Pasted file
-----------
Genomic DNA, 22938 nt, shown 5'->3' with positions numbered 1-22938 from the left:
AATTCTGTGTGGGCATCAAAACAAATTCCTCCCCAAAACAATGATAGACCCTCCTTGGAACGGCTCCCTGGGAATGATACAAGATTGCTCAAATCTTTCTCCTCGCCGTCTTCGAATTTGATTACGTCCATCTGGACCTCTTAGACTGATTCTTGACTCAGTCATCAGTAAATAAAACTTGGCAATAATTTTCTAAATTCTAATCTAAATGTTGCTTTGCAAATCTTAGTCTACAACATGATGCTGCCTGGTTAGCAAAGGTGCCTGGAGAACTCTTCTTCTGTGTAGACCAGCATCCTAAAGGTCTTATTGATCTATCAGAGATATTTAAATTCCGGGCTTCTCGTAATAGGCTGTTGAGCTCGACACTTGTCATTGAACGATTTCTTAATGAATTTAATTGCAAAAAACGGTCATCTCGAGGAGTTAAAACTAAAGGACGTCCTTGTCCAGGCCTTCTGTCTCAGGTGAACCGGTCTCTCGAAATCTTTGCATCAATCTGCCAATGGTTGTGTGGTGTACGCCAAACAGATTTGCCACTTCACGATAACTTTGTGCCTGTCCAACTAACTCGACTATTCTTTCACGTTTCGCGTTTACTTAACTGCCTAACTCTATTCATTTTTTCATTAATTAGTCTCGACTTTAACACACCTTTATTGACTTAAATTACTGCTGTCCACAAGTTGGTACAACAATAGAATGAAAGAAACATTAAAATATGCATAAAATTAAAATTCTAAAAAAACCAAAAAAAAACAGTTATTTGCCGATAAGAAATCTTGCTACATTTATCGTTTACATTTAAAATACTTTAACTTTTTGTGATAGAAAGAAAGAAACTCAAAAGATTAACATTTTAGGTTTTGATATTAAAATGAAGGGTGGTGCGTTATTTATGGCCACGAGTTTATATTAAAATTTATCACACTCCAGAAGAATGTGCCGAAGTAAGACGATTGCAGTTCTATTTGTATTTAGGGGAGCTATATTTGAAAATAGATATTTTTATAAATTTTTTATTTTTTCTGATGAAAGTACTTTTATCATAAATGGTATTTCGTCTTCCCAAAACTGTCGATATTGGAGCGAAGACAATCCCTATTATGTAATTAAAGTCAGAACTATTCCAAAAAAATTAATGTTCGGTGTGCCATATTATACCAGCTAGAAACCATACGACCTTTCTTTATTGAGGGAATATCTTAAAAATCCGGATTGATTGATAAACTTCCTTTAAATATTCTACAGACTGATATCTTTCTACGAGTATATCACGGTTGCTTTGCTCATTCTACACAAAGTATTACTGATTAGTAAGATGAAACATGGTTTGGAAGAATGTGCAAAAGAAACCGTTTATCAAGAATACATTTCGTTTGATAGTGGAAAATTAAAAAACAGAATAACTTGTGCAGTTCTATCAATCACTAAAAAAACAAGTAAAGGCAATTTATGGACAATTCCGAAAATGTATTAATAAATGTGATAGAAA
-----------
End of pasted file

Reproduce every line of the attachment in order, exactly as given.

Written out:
Genomic DNA, 22938 nt, shown 5'->3' with positions numbered 1-22938 from the left:
AATTCTGTGTGGGCATCAAAACAAATTCCTCCCCAAAACAATGATAGACCCTCCTTGGAACGGCTCCCTGGGAATGATACAAGATTGCTCAAATCTTTCTCCTCGCCGTCTTCGAATTTGATTACGTCCATCTGGACCTCTTAGACTGATTCTTGACTCAGTCATCAGTAAATAAAACTTGGCAATAATTTTCTAAATTCTAATCTAAATGTTGCTTTGCAAATCTTAGTCTACAACATGATGCTGCCTGGTTAGCAAAGGTGCCTGGAGAACTCTTCTTCTGTGTAGACCAGCATCCTAAAGGTCTTATTGATCTATCAGAGATATTTAAATTCCGGGCTTCTCGTAATAGGCTGTTGAGCTCGACACTTGTCATTGAACGATTTCTTAATGAATTTAATTGCAAAAAACGGTCATCTCGAGGAGTTAAAACTAAAGGACGTCCTTGTCCAGGCCTTCTGTCTCAGGTGAACCGGTCTCTCGAAATCTTTGCATCAATCTGCCAATGGTTGTGTGGTGTACGCCAAACAGATTTGCCACTTCACGATAACTTTGTGCCTGTCCAACTAACTCGACTATTCTTTCACGTTTCGCGTTTACTTAACTGCCTAACTCTATTCATTTTTTCATTAATTAGTCTCGACTTTAACACACCTTTATTGACTTAAATTACTGCTGTCCACAAGTTGGTACAACAATAGAATGAAAGAAACATTAAAATATGCATAAAATTAAAATTCTAAAAAAACCAAAAAAAAACAGTTATTTGCCGATAAGAAATCTTGCTACATTTATCGTTTACATTTAAAATACTTTAACTTTTTGTGATAGAAAGAAAGAAACTCAAAAGATTAACATTTTAGGTTTTGATATTAAAATGAAGGGTGGTGCGTTATTTATGGCCACGAGTTTATATTAAAATTTATCACACTCCAGAAGAATGTGCCGAAGTAAGACGATTGCAGTTCTATTTGTATTTAGGGGAGCTATATTTGAAAATAGATATTTTTATAAATTTTTTATTTTTTCTGATGAAAGTACTTTTATCATAAATGGTATTTCGTCTTCCCAAAACTGTCGATATTGGAGCGAAGACAATCCCTATTATGTAATTAAAGTCAGAACTATTCCAAAAAAATTAATGTTCGGTGTGCCATATTATACCAGCTAGAAACCATACGACCTTTCTTTATTGAGGGAATATCTTAAAAATCCGGATTGATTGATAAACTTCCTTTAAATATTCTACAGACTGATATCTTTCTACGAGTATATCACGGTTGCTTTGCTCATTCTACACAAAGTATTACTGATTAGTAAGATGAAACATGGTTTGGAAGAATGTGCAAAAGAAACCGTTTATCAAGAATACATTTCGTTTGATAGTGGAAAATTAAAAAACAGAATAACTTGTGCAGTTCTATCAATCACTAAAAAAACAAGTAAAGGCAATTTATGGACAATTCCGAAAATGTATTAATAAATGTGATAGAAA